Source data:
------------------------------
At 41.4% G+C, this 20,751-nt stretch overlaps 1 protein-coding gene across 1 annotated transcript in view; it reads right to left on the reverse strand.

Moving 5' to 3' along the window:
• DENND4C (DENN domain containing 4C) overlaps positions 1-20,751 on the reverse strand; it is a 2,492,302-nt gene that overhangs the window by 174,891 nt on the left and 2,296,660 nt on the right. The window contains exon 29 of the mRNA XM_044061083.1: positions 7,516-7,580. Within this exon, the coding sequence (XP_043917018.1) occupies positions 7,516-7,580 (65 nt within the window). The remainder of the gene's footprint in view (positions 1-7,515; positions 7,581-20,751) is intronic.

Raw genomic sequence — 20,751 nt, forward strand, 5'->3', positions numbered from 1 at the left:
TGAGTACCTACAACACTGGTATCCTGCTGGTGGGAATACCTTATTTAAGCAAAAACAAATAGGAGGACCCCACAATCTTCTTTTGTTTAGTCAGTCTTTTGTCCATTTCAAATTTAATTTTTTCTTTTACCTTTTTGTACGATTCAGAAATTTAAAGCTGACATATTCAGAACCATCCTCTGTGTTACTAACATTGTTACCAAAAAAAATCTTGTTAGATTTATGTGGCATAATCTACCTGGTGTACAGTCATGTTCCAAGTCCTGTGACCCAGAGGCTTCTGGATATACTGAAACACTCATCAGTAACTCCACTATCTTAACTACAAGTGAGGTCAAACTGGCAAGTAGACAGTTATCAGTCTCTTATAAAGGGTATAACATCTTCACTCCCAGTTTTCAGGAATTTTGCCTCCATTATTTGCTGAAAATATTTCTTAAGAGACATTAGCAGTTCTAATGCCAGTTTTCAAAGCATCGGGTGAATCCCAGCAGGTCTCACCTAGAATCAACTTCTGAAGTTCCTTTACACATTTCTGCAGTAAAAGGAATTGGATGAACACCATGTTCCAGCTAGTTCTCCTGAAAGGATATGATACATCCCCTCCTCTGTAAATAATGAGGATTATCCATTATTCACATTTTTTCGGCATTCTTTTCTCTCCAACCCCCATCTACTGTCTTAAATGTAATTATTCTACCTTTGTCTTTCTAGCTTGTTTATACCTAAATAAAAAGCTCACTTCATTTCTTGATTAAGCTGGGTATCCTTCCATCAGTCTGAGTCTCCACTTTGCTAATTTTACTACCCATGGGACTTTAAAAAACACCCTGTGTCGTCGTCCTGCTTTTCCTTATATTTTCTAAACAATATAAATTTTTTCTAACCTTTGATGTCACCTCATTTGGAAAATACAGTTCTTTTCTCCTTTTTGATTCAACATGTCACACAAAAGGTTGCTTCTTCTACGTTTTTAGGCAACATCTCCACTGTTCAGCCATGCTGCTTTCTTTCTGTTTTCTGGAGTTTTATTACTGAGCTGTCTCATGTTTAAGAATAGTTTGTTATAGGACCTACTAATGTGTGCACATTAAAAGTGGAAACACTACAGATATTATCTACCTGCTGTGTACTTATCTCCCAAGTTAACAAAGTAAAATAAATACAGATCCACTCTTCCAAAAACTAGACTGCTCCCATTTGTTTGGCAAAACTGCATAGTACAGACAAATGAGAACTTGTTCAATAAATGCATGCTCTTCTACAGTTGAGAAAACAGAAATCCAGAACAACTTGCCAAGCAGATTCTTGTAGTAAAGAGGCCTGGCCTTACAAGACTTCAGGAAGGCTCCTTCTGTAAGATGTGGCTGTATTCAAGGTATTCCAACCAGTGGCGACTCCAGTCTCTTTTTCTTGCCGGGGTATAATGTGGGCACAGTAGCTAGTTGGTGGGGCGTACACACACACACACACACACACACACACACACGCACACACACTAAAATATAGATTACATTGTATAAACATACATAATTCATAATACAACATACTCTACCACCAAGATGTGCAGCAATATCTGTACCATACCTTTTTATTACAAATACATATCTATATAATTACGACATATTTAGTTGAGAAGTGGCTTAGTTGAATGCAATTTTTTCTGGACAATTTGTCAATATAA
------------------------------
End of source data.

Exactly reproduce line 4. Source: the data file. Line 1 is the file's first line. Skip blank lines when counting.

Raw genomic sequence — 20,751 nt, forward strand, 5'->3', positions numbered from 1 at the left: